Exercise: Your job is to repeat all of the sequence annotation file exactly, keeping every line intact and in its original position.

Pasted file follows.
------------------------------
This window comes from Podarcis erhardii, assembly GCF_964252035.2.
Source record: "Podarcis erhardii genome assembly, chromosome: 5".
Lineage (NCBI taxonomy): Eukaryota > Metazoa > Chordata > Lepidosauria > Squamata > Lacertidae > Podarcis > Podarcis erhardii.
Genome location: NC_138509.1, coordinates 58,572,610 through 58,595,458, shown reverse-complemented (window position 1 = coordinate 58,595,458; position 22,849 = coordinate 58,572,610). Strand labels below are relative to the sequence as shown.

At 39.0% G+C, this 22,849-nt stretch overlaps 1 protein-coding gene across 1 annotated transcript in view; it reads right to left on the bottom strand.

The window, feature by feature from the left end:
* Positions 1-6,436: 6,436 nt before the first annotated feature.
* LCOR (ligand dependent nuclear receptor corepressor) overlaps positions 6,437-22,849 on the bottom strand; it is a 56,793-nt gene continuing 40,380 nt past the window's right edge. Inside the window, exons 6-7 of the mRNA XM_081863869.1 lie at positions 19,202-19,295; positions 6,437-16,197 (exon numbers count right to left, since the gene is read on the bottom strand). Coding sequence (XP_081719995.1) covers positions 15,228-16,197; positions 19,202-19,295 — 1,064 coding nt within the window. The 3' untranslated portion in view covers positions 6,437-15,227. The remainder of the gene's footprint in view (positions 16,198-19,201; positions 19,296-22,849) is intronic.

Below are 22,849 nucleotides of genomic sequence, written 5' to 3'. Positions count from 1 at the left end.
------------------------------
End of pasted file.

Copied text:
This window comes from Podarcis erhardii, assembly GCF_964252035.2.
Source record: "Podarcis erhardii genome assembly, chromosome: 5".
Lineage (NCBI taxonomy): Eukaryota > Metazoa > Chordata > Lepidosauria > Squamata > Lacertidae > Podarcis > Podarcis erhardii.
Genome location: NC_138509.1, coordinates 58,572,610 through 58,595,458, shown reverse-complemented (window position 1 = coordinate 58,595,458; position 22,849 = coordinate 58,572,610). Strand labels below are relative to the sequence as shown.

At 39.0% G+C, this 22,849-nt stretch overlaps 1 protein-coding gene across 1 annotated transcript in view; it reads right to left on the bottom strand.

The window, feature by feature from the left end:
* Positions 1-6,436: 6,436 nt before the first annotated feature.
* LCOR (ligand dependent nuclear receptor corepressor) overlaps positions 6,437-22,849 on the bottom strand; it is a 56,793-nt gene continuing 40,380 nt past the window's right edge. Inside the window, exons 6-7 of the mRNA XM_081863869.1 lie at positions 19,202-19,295; positions 6,437-16,197 (exon numbers count right to left, since the gene is read on the bottom strand). Coding sequence (XP_081719995.1) covers positions 15,228-16,197; positions 19,202-19,295 — 1,064 coding nt within the window. The 3' untranslated portion in view covers positions 6,437-15,227. The remainder of the gene's footprint in view (positions 16,198-19,201; positions 19,296-22,849) is intronic.

Below are 22,849 nucleotides of genomic sequence, written 5' to 3'. Positions count from 1 at the left end.